“Fabric” by Bruce Snider

What the lawyers didn’t say
was that neither of you
had a choice once you saw how small
he was, once you heard his narrow
shoulders speak to you about the frail
architecture of his rib cage,
about the delicate, finely scooped bowl
of his skull, about how in this life
there are so few chances
to dominate another man,
even a young man like this
who’d probably known a hundred bullies
like you, sporting their father’s
army jackets and crooked teeth.
And you knew that,
which is why you were there
that night drinking in a bar
in a place like any other place
where clouds move like shadows
and weakness is a badge
no man wears when he walks
out into the street. And so you never
had a choice. It was either
beat him and leave him by the field
or forget the fabric
of his shirt was as thin
as what separates you
from becoming him. It was either
beat him and leave him by the field
or take him in your arms
and lift him off that fence, take him
and ease him to the frozen earth, take him
and feel his skin against
your skin, your cheek
against his cheek, this young man
you’ve come to murder
in a field, take him, please
just take him in your arms.

from The Year We Studied Women
Copyright 2003 by University of Wisconsin Press

Author’s Note: “Fabric is addressed to Aaron McKinney and Russell Henderson, who murdered Matthew Shepard in Wyoming in 1998.”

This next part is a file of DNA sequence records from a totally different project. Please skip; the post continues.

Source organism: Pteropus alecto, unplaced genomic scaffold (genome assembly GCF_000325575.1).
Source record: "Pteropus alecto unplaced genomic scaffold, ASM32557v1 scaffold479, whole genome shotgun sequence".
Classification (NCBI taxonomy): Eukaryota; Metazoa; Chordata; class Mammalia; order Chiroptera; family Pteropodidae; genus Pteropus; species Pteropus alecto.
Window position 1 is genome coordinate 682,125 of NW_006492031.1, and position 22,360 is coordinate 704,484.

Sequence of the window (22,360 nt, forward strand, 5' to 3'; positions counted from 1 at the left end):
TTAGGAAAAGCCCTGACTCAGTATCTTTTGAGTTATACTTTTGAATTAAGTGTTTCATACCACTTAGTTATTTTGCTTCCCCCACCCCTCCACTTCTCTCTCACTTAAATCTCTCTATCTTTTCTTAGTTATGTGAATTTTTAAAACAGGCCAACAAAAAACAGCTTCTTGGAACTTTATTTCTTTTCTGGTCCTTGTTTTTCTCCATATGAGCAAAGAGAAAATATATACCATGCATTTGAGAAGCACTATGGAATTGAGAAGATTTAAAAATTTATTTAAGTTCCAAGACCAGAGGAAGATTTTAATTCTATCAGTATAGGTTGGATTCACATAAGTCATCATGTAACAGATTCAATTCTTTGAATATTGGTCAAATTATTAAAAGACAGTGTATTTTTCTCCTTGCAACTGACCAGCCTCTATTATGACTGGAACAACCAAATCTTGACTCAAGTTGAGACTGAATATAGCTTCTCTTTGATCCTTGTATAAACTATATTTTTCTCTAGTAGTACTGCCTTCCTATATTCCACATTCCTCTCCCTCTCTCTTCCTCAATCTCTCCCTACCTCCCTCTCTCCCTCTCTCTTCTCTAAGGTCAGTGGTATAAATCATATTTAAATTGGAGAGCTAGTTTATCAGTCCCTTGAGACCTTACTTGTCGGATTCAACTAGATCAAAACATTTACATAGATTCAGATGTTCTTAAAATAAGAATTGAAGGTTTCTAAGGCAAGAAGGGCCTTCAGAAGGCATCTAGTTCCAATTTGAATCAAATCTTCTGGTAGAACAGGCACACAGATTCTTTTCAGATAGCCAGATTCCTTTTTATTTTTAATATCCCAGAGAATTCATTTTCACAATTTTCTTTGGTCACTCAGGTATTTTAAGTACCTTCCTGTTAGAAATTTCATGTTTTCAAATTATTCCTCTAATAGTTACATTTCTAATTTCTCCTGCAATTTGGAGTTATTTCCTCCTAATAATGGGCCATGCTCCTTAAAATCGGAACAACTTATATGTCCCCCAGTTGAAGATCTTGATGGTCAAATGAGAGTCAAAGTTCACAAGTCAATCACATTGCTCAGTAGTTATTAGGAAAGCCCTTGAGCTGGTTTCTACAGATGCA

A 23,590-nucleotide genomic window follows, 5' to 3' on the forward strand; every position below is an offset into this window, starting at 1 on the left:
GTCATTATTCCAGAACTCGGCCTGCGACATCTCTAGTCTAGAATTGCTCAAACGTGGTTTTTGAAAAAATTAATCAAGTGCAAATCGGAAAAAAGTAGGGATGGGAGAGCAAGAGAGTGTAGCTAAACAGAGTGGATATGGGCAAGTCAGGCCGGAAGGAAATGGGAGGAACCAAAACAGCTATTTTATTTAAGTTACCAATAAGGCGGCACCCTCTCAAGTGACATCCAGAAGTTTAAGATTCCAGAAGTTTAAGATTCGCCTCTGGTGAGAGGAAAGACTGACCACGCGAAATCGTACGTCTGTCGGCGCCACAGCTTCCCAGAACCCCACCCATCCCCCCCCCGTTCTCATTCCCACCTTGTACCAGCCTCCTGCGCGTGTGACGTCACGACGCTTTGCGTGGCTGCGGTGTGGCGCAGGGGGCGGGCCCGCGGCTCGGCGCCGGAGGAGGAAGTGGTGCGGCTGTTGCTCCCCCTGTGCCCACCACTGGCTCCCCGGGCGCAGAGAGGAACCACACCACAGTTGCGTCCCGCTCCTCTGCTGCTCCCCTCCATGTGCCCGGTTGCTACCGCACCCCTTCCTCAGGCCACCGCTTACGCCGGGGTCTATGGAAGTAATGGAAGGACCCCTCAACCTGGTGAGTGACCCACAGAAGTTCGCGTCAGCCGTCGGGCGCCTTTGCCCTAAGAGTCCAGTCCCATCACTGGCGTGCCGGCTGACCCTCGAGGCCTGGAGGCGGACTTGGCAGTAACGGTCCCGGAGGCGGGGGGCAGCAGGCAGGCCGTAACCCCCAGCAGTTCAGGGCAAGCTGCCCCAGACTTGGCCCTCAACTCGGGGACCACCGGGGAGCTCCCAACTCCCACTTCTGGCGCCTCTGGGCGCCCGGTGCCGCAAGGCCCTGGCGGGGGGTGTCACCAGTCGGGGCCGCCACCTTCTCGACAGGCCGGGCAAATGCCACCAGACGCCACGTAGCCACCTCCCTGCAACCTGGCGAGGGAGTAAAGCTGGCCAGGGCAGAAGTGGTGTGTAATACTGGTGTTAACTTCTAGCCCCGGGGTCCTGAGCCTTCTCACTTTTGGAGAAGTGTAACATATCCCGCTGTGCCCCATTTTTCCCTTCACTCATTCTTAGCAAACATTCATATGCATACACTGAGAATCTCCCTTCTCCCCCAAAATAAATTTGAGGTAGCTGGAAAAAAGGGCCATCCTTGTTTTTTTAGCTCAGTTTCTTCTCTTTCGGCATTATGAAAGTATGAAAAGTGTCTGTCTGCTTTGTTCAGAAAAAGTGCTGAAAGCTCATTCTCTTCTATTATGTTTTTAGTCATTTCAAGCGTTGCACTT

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This week of Words is being hosted by poet Brian Dean Powers. We hope you enjoy his selections. Brian shares his poetry at The Body’s Heated Speech. I hope you will stop by to say hello. Thank you, Brian, for your support and for the beautiful Words. ~ Christy

4 thoughts on ““Fabric” by Bruce Snider

  1. Of all the poems you selected, Brian, this was the one that most echoed in the hollow of my gut. The one that most lingered.

    “or forget the fabric
    of his shirt was as thin
    as what separates you
    from becoming him.”

    Powerful phrasing and overwhelming emotion. I remain haunted.

    Liked by 2 people

  2. It could have been about any bar in any small town. It made me think of bullies I’ve encountered, of the beer bottle I grabbed from the upraised hand of just such a man in a bar before it smashed the skull of another. And then the words . . . “lift him off that fence” . . . and I knew exactly who the “him” was. Makes me want to weep for humanity.

    Stunning. Thank you, Brian.

    Liked by 1 person

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